Monthly Archives: July 2013

Jin Shin Jyutsu ~ Teeth ~ 3

We grind our teeth, we shine our teeth, we cap ’em, whiten ’em and flash a toothy grin…
we take a bite outta crime, we put some teeth into our endeavors…
In a more practical way, they are used to bite large pieces of food into manageable size to masticate and they also help us create intelligible speech.

Love teeth.

Got some funny quotes from

“They have put the teeth back into it.” — Charles III

“Men in flat caps and collarless shirts wander around with a sprig of hawthorn between their teeth, their hands clamped behind them. All you have to do is say “Ah,” mingling pity, rage and stoicism in one breath, and everyone within earshot will echo you.” — Paul West

“Look, still got all my teeth.” — Scott Graham

“We’re going to try to get his teeth back to what they’d be like if he was in a natural environment.” — Steve Burgess

“This is the only thing out there that has some teeth.” — Steve Groene

“Once the adrenaline kicked in, I kind of forgot about it until I hurt it again. When it hurt, I crunched my teeth together and squeezed all my strength together. I couldn’t stop.” — Trent Beckley

“Brush your teeth with the best toothpaste,
Then rinse your mouth with industrial waste”. — Tom Lehrer

“A country that displays an almost ruthless commitment to efficiency and performance in every aspect of its economy, a country that switched to Japanese cars the moment they were more reliable, and to Chinese T-shirts the moment they were five cents cheaper, has loyally stuck with a health-care system that leaves its citizenry pulling out their teeth with pliers,” — Malcolm Gladwell

“You get inflation, and that’ll prompt a lot of investors to look overseas, even in their 401(k) plans. Those funds can be volatile, certainly, but it’s best to grit your teeth, put a little money in there and not look at it every day.” — Don Cassidy

“It’s nice to have a pet that offers unconditional love, someone who doesn’t talk back. I love cats, but cats take you on their terms. My golden retriever could have a broken leg, and his teeth could be falling out, but if I walk in the door, he’ll wag his tail until it hurts.” — Bob Vetere

“extremely compelling evidence that the time it took Neanderthals to grow their teeth is broadly similar to that for modern human populations.” — Gary Schwartz

Well, I’m supposed to be writing about teeth 4, 5, 12, 13, 18, 19, 30 and 31.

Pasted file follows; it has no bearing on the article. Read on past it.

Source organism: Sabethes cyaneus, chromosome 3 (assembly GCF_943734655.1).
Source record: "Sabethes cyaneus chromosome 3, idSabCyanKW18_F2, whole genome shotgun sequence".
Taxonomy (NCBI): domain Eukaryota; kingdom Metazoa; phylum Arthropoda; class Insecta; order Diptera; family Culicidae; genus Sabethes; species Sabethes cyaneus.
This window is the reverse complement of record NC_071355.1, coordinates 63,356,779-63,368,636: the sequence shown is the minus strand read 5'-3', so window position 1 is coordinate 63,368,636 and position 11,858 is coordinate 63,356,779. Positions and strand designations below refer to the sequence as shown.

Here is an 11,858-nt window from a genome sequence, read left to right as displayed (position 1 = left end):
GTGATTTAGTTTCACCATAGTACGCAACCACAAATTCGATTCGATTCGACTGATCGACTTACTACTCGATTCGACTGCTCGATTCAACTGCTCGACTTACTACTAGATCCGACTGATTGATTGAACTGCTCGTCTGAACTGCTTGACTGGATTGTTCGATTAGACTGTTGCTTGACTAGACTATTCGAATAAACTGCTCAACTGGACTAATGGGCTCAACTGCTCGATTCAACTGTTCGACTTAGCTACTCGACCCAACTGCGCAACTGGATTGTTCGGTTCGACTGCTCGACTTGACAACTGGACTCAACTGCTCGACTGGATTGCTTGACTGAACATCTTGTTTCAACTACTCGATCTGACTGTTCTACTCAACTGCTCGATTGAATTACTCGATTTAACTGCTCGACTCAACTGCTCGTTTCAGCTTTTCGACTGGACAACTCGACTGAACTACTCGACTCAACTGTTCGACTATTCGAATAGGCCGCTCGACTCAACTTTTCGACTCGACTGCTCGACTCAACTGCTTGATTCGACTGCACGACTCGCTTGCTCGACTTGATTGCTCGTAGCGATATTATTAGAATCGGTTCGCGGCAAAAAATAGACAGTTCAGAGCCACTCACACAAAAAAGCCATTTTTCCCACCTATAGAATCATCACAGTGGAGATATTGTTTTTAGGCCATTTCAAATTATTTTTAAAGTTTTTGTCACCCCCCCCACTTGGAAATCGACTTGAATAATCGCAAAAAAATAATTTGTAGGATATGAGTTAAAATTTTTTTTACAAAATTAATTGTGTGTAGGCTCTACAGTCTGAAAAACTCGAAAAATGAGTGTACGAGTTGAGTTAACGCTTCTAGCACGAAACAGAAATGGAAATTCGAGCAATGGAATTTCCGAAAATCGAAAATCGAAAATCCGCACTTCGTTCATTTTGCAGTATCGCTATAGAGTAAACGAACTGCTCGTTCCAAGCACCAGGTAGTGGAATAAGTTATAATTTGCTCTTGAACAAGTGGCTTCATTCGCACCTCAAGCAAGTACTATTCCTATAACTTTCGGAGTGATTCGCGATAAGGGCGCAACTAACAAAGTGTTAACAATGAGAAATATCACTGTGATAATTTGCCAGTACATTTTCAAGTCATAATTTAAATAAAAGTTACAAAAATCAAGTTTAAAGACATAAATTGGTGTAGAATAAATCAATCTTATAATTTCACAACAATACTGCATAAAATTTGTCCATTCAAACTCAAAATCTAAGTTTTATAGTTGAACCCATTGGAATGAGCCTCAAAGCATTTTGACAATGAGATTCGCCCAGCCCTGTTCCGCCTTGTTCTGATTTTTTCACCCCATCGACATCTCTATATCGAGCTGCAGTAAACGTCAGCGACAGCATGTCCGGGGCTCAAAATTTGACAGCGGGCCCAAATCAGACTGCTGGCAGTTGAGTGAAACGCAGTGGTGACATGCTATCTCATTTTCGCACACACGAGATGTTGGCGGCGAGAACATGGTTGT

These teeth have relationships with lung, large intestine, nose, ethmodial sinus, bronchi, the thymus and pituitary gland, the foot, the (very special) big toe, shoulder, elbow, hand, veins and arteries…whew! There is even relationship with cervical vertebrae C1, C2, C4, C5, C7 AND thoracic vertebrae T4 and T5 AND with lumbar vertebrae L4 and L5.

I don’t know about you, but when I have a sinus infection, my teeth ache and I want to rub them…specifically teeth 4, 5, 12 or 13 depending on which sinus is infected.

The helpful finger is the ring finger, which is related to the attitude sadness/grief and 2nd depth.

Now get up from the computer, walk to the bathroom mirror and give yourself a BIG smile…then thank your teeth for who they are and what they do. (but only if you want to)

Gassho, Namaste, Blessings

All About Mary

Mary loved numbers and math. Even the pages of her textbooks are intentionally numbered the way they are.

Pythagoras was one of her favorite “3-P’s” (along with Plato and Paracelsus). I found much about Pythagoras on the internet and suggest you check it out yourself…I am very fond of Wikipedia…but the following information comes from the Internet Encyclopedia of Philosophy. (I can spell e-n-c-y-c-l-o-p-e-d-i-a because of Jiminy Cricket)

I particularly like it because it teases me to discover more and to think, think, think. That’s a good thing!

Pythagoras (c.570—c.495 BCE)
The pre-Socratic Greek philosopher Pythagoras must have been one of the world’s greatest persons, but he wrote nothing, and it is hard to say how much of the doctrine we know as Pythagorean is due to the founder of the society and how much is later development. It is also hard to say how much of what we are told about the life of Pythagoras is trustworthy; for a mass of legend gathered around his name at an early date. Sometimes he is represented as a man of science, and sometimes as a preacher of mystic doctrines, and we might be tempted to regard one or other of those characters as alone historical. The truth is that there is no need to reject either of the traditional views. The union of mathematical genius and mysticism is common enough. Originally from Samos, Pythagoras founded at Kroton (in southern Italy) a society which was at once a religious community and a scientific school. Such a body was bound to excite jealousy and mistrust, and we hear of many struggles. Pythagoras himself had to flee from Kroton to Metapontion, where he died.
It is stated that he was a disciple of Anaximander, his astronomy was the natural development of Anaximander’s. Also, the way in which the Pythagorean geometry developed also bears witness to its descent from that of Miletos. The great problem at this date was the duplication of the square, a problem which gave rise to the theorem of the square on the hypotenuse, commonly known still as the Pythagorean proposition (Euclid, I. 47). If we were right in assuming that Thales worked with the old 3:4:5 triangle, the connection is obvious.